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Articles about Vegetable Crops for the Garden

  Brandywine Tomatoes - Get the Most From This Heirloom Variety
  Choosing a Site For Your Home Vegetable Garden
  Double Your Crops
  Getting Children Interested in Growing Vegetables
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  Learning About Indoor Container Vegetable Gardening
  List of vegetable crops by difficulty
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  Non Hybrid Seeds For Survival Gardening
  Organic Container Gardening - Simple and Easy Ways to Grow Vegetables and Flowers in Pots
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  How to grow organic Cucumbers and Gherkins
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  How to grow organic French beans
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  How to grow organic Peas
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  How to grow organic Potatoes
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Organic Gardening:


Non Hybrid Seeds For Survival Gardening


by Viola Bontrager



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Although it is getting harder to find quality non hybrid seeds, heirloom seeds or open pollinated seeds for survival gardening, they are still available.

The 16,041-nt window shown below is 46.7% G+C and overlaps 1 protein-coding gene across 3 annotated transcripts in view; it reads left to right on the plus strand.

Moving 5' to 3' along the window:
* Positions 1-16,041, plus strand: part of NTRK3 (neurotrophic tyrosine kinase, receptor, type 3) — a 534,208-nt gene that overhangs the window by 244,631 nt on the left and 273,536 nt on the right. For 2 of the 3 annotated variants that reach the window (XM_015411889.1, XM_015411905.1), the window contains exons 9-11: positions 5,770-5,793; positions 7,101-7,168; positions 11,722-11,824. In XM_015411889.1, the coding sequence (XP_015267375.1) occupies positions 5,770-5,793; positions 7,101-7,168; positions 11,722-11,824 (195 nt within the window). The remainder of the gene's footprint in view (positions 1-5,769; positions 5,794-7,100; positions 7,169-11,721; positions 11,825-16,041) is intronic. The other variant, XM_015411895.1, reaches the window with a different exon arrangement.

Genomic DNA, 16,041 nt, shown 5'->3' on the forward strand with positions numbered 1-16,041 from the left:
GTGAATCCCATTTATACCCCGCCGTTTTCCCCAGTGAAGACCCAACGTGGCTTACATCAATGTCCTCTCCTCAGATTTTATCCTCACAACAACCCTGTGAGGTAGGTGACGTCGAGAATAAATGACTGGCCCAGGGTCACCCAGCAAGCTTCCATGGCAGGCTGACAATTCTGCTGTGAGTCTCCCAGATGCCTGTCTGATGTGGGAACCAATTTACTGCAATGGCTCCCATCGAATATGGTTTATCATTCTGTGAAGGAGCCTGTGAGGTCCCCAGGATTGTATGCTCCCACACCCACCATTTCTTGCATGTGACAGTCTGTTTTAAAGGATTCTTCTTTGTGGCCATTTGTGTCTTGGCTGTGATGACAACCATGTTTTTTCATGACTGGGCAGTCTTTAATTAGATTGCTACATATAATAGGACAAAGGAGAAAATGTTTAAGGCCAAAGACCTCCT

It may take more searching to find them, and if you want to purchase a complete gardening kit of these seeds, it may actually be easier to get that, than to find individual vegetable seed packets.

The beauty of it is that once you DO find your survival seed supply - you will be set for life as far as garden seeds go, unless you simply don't harvest them in the fall. :)

There is something about gathering your own seeds in the fall and storing them, knowing that you are all set for the following year, no matter what happens to the economy... that just makes your day!

If this is your first try at saving seeds, start with beans, squash, dill, marigolds, peas, etc. These are easier seeds to start saving. Once you have collected the seeds, it is very important to dry them thoroughly before storing them. You don't want your seeds to mold or rot, and they will do so, if they are too wet when you store them away.

Seeds that you have collected can be stored in many ways, like in small pill bottles, empty film canisters, or small envelopes. Label each container or packet with seed type and any other relevant information. Believe me, you may think now that you will remember what each seed is, but when spring rolls around, you will be so glad you labeled them!

Then store in a dry, cool place. If you use envelopes to store the seeds you may also want to place them in a jar with an airtight seal to keep out moisture.



In an emergency, your imagination is the only thing that can keep you from growing a non hybrid seed garden. Be creative. The same places that weeds and other unwanted plants grow can be used to grow vegetables, fruits, or even herbs. For more information on finding good quality seeds, visit our non hybrid seeds page, or visit our Emergency-Survival-Skills.com site to learn more about survival gardening and what you can do to prepare for any coming food crisis. Source



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